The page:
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Making performance measurements meaningful to the performers.

The discussion turned to labor costs in the packaging department when a medium-sized food products company held its monthly sales meeting.

The plant accountant looked at the latest plant variance report and said she doubted the packaging department could ever achieve the current labor standards.

"Our negative labor variance has grown this month to $80,000", said the plant accountant. "The standards must be wrong."

The production manager said he thought the standards reasonable and that there were some opportunities for improvement, but did not know where to start or how improvements could be measured.

The discussion occurred shortly after we were called in to help develop improvement programs and performance measurements systems.

Unfortunately, such discussions are not unusual today as more and more companies struggle with the need to improve efficiency but do not know how to relate a financial performance indicator (conformance to a labor standard) to their operations. More importantly, senior management does not know the cause of poor labor efficiency and is unable to develop plans to achieve improvements.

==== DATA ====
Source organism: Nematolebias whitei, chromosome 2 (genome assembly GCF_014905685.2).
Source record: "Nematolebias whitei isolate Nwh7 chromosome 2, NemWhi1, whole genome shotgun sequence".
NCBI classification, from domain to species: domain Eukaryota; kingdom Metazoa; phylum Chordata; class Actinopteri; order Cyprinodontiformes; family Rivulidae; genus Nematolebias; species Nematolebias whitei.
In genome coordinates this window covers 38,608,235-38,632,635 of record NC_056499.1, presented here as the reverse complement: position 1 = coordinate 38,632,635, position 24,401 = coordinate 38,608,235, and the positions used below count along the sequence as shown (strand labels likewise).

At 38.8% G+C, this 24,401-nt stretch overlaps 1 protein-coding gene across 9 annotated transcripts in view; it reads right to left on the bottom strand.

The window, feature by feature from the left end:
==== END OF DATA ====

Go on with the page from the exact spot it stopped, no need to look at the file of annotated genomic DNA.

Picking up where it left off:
At the food products company, some interesting things came to light as we worked with the company to improve their performance measurement systems.

A divisional general manager said all employees knew the importance of working together to maximize profits but admitted he had some concerns. Quality had slipped and inventories of finished goods had been creeping up, but a number of key accounts had been short-shipped.

"With margins as slim as they are, we have to find new ways of doing business at a lower cost, particularly administrative costs," said the general manager.

Why was this company having performance problems even though management and employees were highly qualified and supported efforts to improve profitability?

The reason was the company's performance measurement systems were inadequate and, as we discovered, the key rules to performance measurement were being broken.

This was preventing them from attaining significant improvements in performance and achieving their potential to be a world-class manufacturer.



The first rule in performance measurement is to understand the critical success factors of the company. Speaking to the general manager we discovered that the company had a number of worthwhile initiatives under consideration including: